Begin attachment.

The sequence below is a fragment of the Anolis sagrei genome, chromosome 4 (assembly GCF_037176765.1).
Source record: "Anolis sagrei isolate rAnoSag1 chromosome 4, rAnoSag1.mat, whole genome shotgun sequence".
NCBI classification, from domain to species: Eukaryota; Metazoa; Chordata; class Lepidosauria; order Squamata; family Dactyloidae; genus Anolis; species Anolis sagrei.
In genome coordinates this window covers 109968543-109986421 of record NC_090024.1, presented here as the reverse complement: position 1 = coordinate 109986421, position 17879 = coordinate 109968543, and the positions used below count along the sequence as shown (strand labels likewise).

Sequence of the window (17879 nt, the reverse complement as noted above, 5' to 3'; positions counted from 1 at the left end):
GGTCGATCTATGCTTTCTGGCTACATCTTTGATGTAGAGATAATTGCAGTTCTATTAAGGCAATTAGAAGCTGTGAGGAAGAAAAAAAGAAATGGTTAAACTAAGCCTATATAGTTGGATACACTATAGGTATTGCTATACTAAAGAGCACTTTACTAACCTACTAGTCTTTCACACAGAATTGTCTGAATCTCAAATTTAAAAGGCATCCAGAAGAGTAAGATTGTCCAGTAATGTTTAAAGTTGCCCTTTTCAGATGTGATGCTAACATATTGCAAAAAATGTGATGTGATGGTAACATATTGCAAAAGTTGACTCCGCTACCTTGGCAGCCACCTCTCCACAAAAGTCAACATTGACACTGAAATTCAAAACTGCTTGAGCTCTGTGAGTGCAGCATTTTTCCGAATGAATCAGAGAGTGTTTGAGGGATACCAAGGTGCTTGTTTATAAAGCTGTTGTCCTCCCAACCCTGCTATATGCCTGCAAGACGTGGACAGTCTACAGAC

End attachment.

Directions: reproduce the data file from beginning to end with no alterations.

The sequence below is a fragment of the Anolis sagrei genome, chromosome 4 (assembly GCF_037176765.1).
Source record: "Anolis sagrei isolate rAnoSag1 chromosome 4, rAnoSag1.mat, whole genome shotgun sequence".
NCBI classification, from domain to species: Eukaryota; Metazoa; Chordata; class Lepidosauria; order Squamata; family Dactyloidae; genus Anolis; species Anolis sagrei.
In genome coordinates this window covers 109968543-109986421 of record NC_090024.1, presented here as the reverse complement: position 1 = coordinate 109986421, position 17879 = coordinate 109968543, and the positions used below count along the sequence as shown (strand labels likewise).

Sequence of the window (17879 nt, the reverse complement as noted above, 5' to 3'; positions counted from 1 at the left end):
GGTCGATCTATGCTTTCTGGCTACATCTTTGATGTAGAGATAATTGCAGTTCTATTAAGGCAATTAGAAGCTGTGAGGAAGAAAAAAAGAAATGGTTAAACTAAGCCTATATAGTTGGATACACTATAGGTATTGCTATACTAAAGAGCACTTTACTAACCTACTAGTCTTTCACACAGAATTGTCTGAATCTCAAATTTAAAAGGCATCCAGAAGAGTAAGATTGTCCAGTAATGTTTAAAGTTGCCCTTTTCAGATGTGATGCTAACATATTGCAAAAAATGTGATGTGATGGTAACATATTGCAAAAGTTGACTCCGCTACCTTGGCAGCCACCTCTCCACAAAAGTCAACATTGACACTGAAATTCAAAACTGCTTGAGCTCTGTGAGTGCAGCATTTTTCCGAATGAATCAGAGAGTGTTTGAGGGATACCAAGGTGCTTGTTTATAAAGCTGTTGTCCTCCCAACCCTGCTATATGCCTGCAAGACGTGGACAGTCTACAGAC